2017 marks the 20th anniversary of the Ecoports network. What started in 1997 as a separate initiative of a number of ports proactive in the field of environment evolved over the years towards a solid network of around 100 European ports within ESPO, writes Isabelle Ryckbost, Secretary General of the European Sea Ports Organisation (ESPO).
In 2011, the Ecoports network was fully integrated into ESPO and this meant a lot. It made clear that environmental management and excellence was no longer a concern of an environmental port elite but has become a concern of all European ports and was integrated in the overall policy of the European Sea Ports Organisation.
With its twenty years of experience, Ecoports has become the main environmental initiative of the European port sector. It provides a system developed by ports, for ports, specifically designed to put ESPO’s policies into practice by encouraging the free exchange of knowledge and experience on environmental issues between its members. The aim is to increase awareness about environmental challenges, deliver compliance with legislation and to demonstrate a high standard of environmental management based on the principle of voluntary self-regulation. Even if the Ecoports members must be seen as the driving force of the Network, it is clear that the added value of the Network reaches out further than the 100 ports.
But we won’t be celebrating this 20th anniversary by just looking at achievements. 2017 must be a new milestone in the development of the Network. We want to grasp this anniversary to further expand the Network, refresh the communication and prepare the Network to face the environmental challenges of tomorrow.
Some preparatory work has already been done during the past years. Both the Self Diagnosis Method (SDM) and the Port Environmental Review system (PERS) were updated.
Completing the Self Diagnosis Method can be seen as the “passport” to the Ecoports network. Filling in a checklist of more than 250 questions allows an individual port to assess its environmental management programme in relation to both the sector and international standards. The merit of the tool is double. Each participating port can see its performance and assess improvement in a fully confidential way since individual data is not published.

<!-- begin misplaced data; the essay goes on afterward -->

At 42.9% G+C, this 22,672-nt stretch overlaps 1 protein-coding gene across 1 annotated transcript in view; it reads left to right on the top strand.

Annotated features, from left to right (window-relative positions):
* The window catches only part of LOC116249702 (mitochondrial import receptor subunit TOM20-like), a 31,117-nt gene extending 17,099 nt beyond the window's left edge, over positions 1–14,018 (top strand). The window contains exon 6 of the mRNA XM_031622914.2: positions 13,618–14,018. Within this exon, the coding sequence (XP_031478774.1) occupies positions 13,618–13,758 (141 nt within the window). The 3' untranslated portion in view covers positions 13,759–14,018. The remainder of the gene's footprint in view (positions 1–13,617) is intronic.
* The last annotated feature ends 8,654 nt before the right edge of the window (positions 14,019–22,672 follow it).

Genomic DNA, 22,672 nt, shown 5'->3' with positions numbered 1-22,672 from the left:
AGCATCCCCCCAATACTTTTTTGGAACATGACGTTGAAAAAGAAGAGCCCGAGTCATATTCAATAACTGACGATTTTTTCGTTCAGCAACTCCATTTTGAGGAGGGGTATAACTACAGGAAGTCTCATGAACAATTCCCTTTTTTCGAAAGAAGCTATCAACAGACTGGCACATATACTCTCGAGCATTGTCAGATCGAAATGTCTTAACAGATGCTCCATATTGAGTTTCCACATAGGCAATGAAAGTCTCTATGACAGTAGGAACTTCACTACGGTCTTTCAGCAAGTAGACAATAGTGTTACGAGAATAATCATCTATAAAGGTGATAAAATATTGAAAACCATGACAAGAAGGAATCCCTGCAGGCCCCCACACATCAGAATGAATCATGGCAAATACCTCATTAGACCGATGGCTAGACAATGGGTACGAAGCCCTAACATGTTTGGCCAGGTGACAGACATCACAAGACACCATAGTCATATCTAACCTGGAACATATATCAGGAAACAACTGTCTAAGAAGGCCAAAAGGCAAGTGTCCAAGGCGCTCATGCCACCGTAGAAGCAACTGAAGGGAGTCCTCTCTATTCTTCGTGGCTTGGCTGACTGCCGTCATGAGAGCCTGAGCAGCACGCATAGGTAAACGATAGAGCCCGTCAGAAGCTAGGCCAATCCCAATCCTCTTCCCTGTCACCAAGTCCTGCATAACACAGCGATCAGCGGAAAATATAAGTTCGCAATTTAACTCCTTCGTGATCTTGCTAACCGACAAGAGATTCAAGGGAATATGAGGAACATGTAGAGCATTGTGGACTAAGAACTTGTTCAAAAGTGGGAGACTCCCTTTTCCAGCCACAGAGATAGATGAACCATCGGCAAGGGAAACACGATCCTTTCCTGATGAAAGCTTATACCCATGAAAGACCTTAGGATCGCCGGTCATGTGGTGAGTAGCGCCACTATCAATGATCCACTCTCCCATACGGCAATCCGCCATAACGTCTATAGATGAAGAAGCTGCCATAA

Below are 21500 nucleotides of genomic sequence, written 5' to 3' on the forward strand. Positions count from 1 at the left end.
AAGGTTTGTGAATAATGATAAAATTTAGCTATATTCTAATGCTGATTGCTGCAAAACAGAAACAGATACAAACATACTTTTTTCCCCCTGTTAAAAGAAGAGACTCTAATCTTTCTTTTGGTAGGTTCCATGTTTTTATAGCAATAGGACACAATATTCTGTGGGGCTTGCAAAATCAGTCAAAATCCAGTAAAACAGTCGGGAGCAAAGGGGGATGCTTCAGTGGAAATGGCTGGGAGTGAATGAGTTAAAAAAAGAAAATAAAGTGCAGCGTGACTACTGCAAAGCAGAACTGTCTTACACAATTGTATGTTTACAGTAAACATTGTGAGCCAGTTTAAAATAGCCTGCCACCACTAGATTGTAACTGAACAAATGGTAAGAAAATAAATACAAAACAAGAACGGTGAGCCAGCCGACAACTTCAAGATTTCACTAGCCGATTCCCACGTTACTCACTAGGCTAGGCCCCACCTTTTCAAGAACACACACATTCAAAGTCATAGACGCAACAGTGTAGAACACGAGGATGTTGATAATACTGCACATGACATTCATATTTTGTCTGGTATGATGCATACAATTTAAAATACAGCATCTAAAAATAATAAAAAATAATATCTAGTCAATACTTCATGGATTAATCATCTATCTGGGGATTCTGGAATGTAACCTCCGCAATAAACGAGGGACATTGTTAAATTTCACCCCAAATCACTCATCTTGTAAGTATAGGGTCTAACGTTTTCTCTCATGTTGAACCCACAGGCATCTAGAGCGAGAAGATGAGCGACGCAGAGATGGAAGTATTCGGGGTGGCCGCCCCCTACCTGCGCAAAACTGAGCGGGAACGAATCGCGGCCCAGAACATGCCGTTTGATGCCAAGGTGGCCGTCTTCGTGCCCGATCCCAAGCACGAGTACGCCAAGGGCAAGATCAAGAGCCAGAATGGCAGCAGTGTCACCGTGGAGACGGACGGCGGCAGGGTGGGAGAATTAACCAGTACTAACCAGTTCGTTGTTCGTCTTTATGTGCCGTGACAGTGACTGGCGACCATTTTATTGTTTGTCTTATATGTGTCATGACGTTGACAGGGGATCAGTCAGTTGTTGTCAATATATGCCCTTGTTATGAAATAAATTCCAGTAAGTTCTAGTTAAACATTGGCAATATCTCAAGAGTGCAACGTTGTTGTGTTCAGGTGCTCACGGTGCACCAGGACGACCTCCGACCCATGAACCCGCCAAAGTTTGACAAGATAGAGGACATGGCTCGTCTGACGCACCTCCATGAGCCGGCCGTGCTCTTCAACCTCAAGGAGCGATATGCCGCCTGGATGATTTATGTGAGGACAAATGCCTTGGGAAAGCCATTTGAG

At the same time, ESPO is able to provide aggregate data, an at-a-glance summary of the environmental management performance of its member ports. The SDM was updated and is now also including indicators on Shore Power Supply (OPS), LNG and Green Charging. On top of that, this exercise is gaining in importance and accuracy thanks to the FP7 funded Portopia project, which helps both in better defining the indicators and visualising the data and analysis of the individual ports and trends in environmental performance.
The Port Environmental Review System (PERS) has firmly established its reputation as the only port sector specific environmental management standard. Although there is plenty of guidance available on general environmental management, the often highly specialised nature of the environmental challenges in the port area that port authorities face, means that a “custom-made” approach is absolutely vital. While incorporating the main generic requirements of recognised environmental management standards, PERS, which is independently certified by Lloyd’s Register, is adapted to deliver effective port environmental management. PERS is really the flagship product of Ecoports. Today 25 ports are PERS certified. PERS has recently been updated in order to reflect the changes made to ISO 1400:2015.
The update of these two well established Ecoports tools is essential if the Ecoports network wants to continue to be the driver towards excellence in port environmental management and sustainability. It is with a certain pride that I tell you that both SDM and PERS are now being listed in a source of Good International Industry Practices of the World Bank and that also the EIB and the EBRD are considering these tools as a reference in their assessment of projects.
Moreover, by June, the Ecoports website will be given a complete new look and feel, will be made a lot more users friendly and will aim at giving its members more exposure.
To conclude, the Ecoports Network was constituted at the time of the Kyoto Protocol, the first global agreement setting targets to reduce CO2 emissions and mitigate Climate Change. 1997 was also the year the Amsterdam Treaty was signed, which installed the duty to integrate environmental protection into all EU sectorial policies with a view to promoting sustainable development. The Ecoports Network has certainly helped European ports in being at the frontline taking initiatives to comply with this policy changes.
Twenty years later, we have a new chance to strengthen the network in view of assisting even more European ports in their engagement towards the new environmental challenges, after the entry into force of the Paris Agreement and the IMO decision on 2020 sulphur cap last year.